6. Crafting: This is something that was voted as “very popular” and “used often” in my recent survey to Pagan parents. Crafting is a lovely way to celebrate the Sabbats, to celebrate the cycles of the Moon and Sun, and to connect with your child. Again, I recommend Circle Round here. If you're not artistic, that's okay too! Encourage your little one to draw a picture of the Sun and Moon and talk about what they mean.

  7. Baking/Cooking: Get your kitchen witching on. There are tons of recipes out there for each Sabbat. Why not engage your child in a baking activity? My little one loves to help me in the kitchen. Have your child stir the batter or knead the dough. Show them the magic and wonder in creating delicious things with their own hands. Teach them how to work energy into the dough for happiness or healing.

  8. Singing and Dancing: Have your child sing songs about the Gods. Have your child play instruments (all kids are great with percussion!) Dance, raise energy, and enjoy each other's presence. Use your music to enhance ritual, or just for fun. Simple songs are available on Youtube, on Pagan sites, and in Pagan parenting books.

  9. Attend a Pagan event with your child: My little one has taken 2-3 hour drives with us to go to Pagan festivals. Many festivals have fun activities for children of all ages. The most recent event we attended was the 2019 Pagan Pride Day in Philadelphia, PA. My little one thoroughly enjoyed walking the labyrinth and crafting a dreamcatcher.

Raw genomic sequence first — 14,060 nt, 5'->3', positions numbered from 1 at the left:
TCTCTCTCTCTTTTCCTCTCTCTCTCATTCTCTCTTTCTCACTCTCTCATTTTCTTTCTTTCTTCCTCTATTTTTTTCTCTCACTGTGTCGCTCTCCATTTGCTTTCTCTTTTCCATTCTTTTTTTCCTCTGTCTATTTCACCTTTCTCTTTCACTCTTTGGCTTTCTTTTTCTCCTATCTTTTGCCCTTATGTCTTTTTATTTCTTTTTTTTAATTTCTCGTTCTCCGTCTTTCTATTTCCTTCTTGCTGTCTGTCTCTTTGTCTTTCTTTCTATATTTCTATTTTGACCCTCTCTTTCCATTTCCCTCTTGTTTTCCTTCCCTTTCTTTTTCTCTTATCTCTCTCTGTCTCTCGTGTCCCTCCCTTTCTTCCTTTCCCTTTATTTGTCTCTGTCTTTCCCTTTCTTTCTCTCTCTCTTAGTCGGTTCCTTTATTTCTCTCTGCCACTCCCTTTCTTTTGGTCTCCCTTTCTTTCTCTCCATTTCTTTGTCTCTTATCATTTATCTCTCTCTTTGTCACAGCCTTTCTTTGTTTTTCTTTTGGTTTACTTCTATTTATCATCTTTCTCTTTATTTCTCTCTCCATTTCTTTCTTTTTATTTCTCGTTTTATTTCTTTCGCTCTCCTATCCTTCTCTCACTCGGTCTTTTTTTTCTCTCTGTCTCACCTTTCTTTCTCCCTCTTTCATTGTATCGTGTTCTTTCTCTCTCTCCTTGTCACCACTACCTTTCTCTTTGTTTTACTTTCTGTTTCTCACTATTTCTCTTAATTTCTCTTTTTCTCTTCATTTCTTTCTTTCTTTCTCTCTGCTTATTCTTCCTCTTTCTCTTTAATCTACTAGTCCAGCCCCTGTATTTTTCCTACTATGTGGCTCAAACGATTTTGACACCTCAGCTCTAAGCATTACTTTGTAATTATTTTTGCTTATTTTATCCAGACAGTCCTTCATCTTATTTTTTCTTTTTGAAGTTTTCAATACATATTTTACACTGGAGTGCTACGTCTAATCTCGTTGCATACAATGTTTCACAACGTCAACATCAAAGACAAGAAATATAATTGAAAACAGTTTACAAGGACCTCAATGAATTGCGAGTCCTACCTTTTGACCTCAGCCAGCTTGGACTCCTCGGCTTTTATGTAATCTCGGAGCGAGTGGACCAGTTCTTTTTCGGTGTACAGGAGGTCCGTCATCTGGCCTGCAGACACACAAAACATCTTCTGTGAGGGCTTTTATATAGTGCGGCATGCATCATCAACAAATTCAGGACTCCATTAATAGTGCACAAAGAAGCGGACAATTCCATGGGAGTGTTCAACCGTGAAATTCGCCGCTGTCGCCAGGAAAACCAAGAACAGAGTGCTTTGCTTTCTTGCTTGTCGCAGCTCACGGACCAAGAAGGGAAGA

10. Teach your child about connections: Tell and show them the important lessons about love, about family, and about tradition. Encourage open and loving words and actions in your home. Encourage the importance of family through mutual social activities. Finally, feel free to make your own unique traditions. The sky's the limit, and every family is unique.

  11. Take your child outside: Go to the park, on a hike, or on a nature walk. Observe nature and talk about the flowers, the trees, and the cycles of Life. Plant a mini garden at home. Talk about and mark the passing of the seasons, learn about your local environment and its inhabitants, and teach your child to honor, love, and respect nature with their whole heart.

I thoroughly enjoy all of the above activities and engaging in them with my child. However, I am always looking to build my resources. When asking the Pagan community what they would like to see for children, they mentioned the following: more activity booklets, Pagan coloring activities, Pagan-friendly clubs for children (without adults), easy homeschool lessons, open Pagan rituals that allow children, easy-to-learn songs, and Pagan-oriented schools. Look for more information on these topics in future blog posts from myself on the Darksome Moon website. I hope you all find these resources helpful, and I encourage input from Pagan families everywhere. Now, it's time to eat your cookies and bang on some drums!

Blessed be!